All things considered, though, those 15$ (and for lots of us: in top of Pleco add-ons, TCB, DuChinese to complement our learning experience) are definitely a burden for long-time users and a big DETERRENT for new users. An initiative like the one I’m proposing could give an extra motivation boost to let new users inside and keep them in in the long-term, that is, using and paying for Skritter… which, thanks to Business 101, tells us that the more users, the more cash flow for the developer, the more discounts for the customer because of lower production costs/bigger reach and expansion and, ultimately, the better cost/benefit ratio for everybody.

Now the tricky part: aside from the afore-linked benefits of learning while playing, what could possible motivate people to play the game and how is that related to savings and a healthy user-base?

Simply put, a FREE SKRITTER TIME reward by gathering coins.

A direct discount is always a double edge sword because it incentivates people buying your product, but it renders you less benefits and, considering the Skritter pie is definitely not that big (as proven by things like this year’s Black Friday coupon, which only worked for a month while 2017’s worked for a whole year, as well as the obvious lack of resources that have made the beta development drag for too long), it could be even dangerous to your business to advertise the app like that.

However, FREE SKRITTER TIME doesn’t directly take away any slice of the pie. The user still pays those 15$ a month and by using the service it gains the possibility of extending their 31 days membership to a, let’s say ≈35 days membership (an extra day for each week played) or a ≈38 days membership (an extra week per month). At the end of the year we are talking about ≈2 months worth of membership given away for “free”, but considering the extra 5$ we are already paying when compared to other paid Chinese services on average plus the fact you get to keep a customer, happy and willing to pay for a membership in the long term I’d say is a not bad deal for anybody. Just picture this: an user that has been paying for a month of skritter and it’s happy with the product but knows there are alternatives and is about to stop using the app, but it’s rewarded with an extra week of full functionalities. A simple reward of FREE SKRITTER TIME may keep him around for longer than expected!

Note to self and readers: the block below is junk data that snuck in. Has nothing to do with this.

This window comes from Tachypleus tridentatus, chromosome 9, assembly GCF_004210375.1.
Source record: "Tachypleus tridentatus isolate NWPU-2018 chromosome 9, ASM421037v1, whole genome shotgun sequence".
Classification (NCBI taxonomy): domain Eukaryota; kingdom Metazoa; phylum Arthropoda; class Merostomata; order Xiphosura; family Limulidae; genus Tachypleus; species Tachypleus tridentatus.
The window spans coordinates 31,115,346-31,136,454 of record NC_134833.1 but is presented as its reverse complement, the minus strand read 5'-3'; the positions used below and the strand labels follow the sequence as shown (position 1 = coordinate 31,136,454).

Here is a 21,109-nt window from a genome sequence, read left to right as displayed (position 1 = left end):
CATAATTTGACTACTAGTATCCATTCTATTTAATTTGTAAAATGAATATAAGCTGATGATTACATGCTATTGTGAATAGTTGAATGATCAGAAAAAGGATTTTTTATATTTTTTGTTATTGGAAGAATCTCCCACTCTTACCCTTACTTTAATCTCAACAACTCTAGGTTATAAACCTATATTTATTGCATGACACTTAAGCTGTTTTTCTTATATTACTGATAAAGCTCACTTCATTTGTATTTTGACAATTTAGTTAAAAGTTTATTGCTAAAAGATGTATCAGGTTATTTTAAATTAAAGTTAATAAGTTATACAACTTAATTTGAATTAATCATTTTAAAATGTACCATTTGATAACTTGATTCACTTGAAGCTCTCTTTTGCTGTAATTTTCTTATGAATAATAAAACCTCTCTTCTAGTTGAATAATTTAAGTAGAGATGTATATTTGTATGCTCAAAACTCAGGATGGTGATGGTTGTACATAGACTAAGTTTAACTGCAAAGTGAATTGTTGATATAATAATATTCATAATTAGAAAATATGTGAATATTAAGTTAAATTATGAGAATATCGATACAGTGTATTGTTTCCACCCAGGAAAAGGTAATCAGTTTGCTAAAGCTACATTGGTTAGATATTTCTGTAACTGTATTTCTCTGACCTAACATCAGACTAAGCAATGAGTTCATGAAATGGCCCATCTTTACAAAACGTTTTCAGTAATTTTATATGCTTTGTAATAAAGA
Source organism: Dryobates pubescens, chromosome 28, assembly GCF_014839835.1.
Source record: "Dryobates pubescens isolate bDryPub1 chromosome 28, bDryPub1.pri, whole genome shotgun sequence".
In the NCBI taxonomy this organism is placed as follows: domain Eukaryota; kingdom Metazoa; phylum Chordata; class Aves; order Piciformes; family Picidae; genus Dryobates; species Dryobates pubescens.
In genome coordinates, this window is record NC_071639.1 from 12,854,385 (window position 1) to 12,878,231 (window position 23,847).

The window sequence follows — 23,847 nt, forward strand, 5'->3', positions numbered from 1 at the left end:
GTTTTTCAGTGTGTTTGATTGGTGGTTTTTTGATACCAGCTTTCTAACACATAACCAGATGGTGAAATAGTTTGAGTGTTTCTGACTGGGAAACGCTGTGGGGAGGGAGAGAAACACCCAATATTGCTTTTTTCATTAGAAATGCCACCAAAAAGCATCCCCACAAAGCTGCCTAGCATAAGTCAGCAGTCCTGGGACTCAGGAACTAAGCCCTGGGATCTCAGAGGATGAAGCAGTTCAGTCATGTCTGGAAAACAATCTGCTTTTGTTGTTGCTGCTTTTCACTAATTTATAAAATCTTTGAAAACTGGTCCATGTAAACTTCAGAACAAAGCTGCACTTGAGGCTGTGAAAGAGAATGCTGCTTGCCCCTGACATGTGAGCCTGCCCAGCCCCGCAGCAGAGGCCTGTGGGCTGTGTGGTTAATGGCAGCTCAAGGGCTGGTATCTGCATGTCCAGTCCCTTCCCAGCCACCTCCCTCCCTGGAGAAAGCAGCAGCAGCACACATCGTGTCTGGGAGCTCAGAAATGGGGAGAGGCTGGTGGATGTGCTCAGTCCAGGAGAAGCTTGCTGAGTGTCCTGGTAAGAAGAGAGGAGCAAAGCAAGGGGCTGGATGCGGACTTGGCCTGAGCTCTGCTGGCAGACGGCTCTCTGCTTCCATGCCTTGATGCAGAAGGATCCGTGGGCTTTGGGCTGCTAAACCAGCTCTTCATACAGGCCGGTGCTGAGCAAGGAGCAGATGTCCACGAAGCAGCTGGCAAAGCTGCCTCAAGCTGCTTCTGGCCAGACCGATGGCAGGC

And yet, this new gamifying focus should not simply be about studying in a different way, raw money and first-time users (you can technically find a coupon for skritter that will give you a discounted membership for the first few months), it should also serve the puporse of homogenizing the user-base, not only because everybody hates temporary, sign-up offers that don’t carry on, and because we all feel more connected to the product when we are rewarded for being loyal to it and that translates to motivation, savings and more.

I know, it’s overall an scary decision to implement, but the system can be tweaked to avoid being exploited by people playing endless “rounds”, even if nobody would be really willing to sit out 4h a day of Skritter just to avoid paying for the service. You could even go as far as only giving access to this “game mode” if the player first completes 30min of normal Skritter study time (where it’s impossible to really cheat the clock, since it stops after a few seconds if you don’t make an input) or once X hours/days/etc.

It can even transcend the game mode and become an overlay for the whole app. Even the simplicity of getting 1 coin just for logging in or 10 if you log in at "a set study time" may make people more faithful to their study sessions, reaffirming their habits and making them choose Skritter over the alternative.

My half a million 角. Hope you guys, and girls, can have a look into this!

@SkritterMichael @SkritterJake @Jeremy @josh


Very well articulated. I really appreciate you taking the time to type this all out and share it with us! Certainly some fun food for thought down the road. In the meantime, I really look forward to hearing how the new study modes work for you. I’m in a similar boat of doing vocabulary maintenance with my review queue, and only after actively using this new app daily have I felt comfortable venturing into some of my older (never studied) textbooks and some of our official content and videos to actually start adding new stuff into the mix. It’s certainly fun to be picking up some new things again!